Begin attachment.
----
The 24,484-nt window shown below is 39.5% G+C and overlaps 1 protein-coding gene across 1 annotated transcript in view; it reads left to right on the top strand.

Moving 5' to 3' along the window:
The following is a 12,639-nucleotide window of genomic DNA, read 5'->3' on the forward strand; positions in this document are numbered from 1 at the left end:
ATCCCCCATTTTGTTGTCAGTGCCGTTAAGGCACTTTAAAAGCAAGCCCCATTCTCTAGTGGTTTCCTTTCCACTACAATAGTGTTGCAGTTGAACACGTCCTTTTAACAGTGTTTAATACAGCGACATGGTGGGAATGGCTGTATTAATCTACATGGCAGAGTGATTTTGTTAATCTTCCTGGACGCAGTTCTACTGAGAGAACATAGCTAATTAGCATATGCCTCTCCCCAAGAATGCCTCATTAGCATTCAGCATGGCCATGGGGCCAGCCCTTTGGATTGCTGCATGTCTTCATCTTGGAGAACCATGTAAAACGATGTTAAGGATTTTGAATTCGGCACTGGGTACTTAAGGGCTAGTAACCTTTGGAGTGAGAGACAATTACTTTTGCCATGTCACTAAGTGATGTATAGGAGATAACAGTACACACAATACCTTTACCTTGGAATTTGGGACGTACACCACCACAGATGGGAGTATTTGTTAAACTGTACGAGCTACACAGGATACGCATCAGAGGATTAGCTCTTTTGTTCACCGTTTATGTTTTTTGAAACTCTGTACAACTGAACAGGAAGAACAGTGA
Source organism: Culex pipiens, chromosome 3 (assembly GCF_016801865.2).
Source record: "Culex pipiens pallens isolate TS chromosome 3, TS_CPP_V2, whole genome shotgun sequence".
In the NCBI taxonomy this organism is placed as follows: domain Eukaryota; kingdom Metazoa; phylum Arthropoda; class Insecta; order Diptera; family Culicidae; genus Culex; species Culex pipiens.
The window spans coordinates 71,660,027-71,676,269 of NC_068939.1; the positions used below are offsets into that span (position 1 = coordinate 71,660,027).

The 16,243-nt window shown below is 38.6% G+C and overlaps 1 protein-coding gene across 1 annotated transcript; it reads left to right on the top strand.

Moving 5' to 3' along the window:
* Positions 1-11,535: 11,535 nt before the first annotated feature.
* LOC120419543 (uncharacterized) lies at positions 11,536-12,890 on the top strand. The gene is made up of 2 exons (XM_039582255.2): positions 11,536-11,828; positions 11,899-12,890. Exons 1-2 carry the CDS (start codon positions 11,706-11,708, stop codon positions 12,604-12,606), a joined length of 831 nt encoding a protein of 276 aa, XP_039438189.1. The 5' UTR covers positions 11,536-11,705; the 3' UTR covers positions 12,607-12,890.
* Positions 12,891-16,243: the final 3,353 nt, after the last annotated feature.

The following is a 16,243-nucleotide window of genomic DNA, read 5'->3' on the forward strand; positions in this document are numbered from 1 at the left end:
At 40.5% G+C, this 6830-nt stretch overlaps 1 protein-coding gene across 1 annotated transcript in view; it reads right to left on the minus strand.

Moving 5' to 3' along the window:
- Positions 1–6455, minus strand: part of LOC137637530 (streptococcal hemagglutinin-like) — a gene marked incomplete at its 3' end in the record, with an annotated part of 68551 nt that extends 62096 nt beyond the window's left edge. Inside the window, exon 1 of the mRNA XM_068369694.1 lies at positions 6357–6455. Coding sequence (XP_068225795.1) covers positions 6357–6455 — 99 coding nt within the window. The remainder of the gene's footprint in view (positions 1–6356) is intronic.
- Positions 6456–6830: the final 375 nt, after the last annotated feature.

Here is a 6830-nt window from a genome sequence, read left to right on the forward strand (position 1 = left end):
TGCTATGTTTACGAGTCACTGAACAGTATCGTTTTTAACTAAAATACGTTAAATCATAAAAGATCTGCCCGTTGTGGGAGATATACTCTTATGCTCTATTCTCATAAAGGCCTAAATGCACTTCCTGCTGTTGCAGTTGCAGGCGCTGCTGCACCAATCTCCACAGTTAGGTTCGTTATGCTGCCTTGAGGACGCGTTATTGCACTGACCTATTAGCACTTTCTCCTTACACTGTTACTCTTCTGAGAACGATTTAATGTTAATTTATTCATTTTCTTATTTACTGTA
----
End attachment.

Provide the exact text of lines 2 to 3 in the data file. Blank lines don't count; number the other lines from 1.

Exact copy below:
Moving 5' to 3' along the window:
The following is a 12,639-nucleotide window of genomic DNA, read 5'->3' on the forward strand; positions in this document are numbered from 1 at the left end: